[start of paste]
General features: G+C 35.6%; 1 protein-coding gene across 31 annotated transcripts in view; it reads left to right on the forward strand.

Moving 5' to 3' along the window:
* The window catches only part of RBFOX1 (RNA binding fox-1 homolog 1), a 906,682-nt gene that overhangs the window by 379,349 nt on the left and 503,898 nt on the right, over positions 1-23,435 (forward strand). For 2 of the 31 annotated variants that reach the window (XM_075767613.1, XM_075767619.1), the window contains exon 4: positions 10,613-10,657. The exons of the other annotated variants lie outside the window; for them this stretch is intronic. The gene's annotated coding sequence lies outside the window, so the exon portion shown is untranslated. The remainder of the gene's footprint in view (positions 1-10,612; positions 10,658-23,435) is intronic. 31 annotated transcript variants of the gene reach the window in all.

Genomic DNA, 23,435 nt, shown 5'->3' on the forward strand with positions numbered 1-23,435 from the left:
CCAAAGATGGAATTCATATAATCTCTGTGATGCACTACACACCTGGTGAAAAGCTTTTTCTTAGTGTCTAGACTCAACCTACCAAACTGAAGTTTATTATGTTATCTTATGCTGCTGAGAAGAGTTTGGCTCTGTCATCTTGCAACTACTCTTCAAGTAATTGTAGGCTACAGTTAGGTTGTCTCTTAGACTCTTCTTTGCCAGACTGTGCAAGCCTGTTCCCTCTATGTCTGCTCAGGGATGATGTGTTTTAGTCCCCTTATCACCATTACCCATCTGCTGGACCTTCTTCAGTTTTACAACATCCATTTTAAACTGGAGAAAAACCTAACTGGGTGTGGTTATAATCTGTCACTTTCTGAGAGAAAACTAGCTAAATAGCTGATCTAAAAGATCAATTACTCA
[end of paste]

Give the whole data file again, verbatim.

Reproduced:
General features: G+C 35.6%; 1 protein-coding gene across 31 annotated transcripts in view; it reads left to right on the forward strand.

Moving 5' to 3' along the window:
* The window catches only part of RBFOX1 (RNA binding fox-1 homolog 1), a 906,682-nt gene that overhangs the window by 379,349 nt on the left and 503,898 nt on the right, over positions 1-23,435 (forward strand). For 2 of the 31 annotated variants that reach the window (XM_075767613.1, XM_075767619.1), the window contains exon 4: positions 10,613-10,657. The exons of the other annotated variants lie outside the window; for them this stretch is intronic. The gene's annotated coding sequence lies outside the window, so the exon portion shown is untranslated. The remainder of the gene's footprint in view (positions 1-10,612; positions 10,658-23,435) is intronic. 31 annotated transcript variants of the gene reach the window in all.

Genomic DNA, 23,435 nt, shown 5'->3' on the forward strand with positions numbered 1-23,435 from the left:
CCAAAGATGGAATTCATATAATCTCTGTGATGCACTACACACCTGGTGAAAAGCTTTTTCTTAGTGTCTAGACTCAACCTACCAAACTGAAGTTTATTATGTTATCTTATGCTGCTGAGAAGAGTTTGGCTCTGTCATCTTGCAACTACTCTTCAAGTAATTGTAGGCTACAGTTAGGTTGTCTCTTAGACTCTTCTTTGCCAGACTGTGCAAGCCTGTTCCCTCTATGTCTGCTCAGGGATGATGTGTTTTAGTCCCCTTATCACCATTACCCATCTGCTGGACCTTCTTCAGTTTTACAACATCCATTTTAAACTGGAGAAAAACCTAACTGGGTGTGGTTATAATCTGTCACTTTCTGAGAGAAAACTAGCTAAATAGCTGATCTAAAAGATCAATTACTCA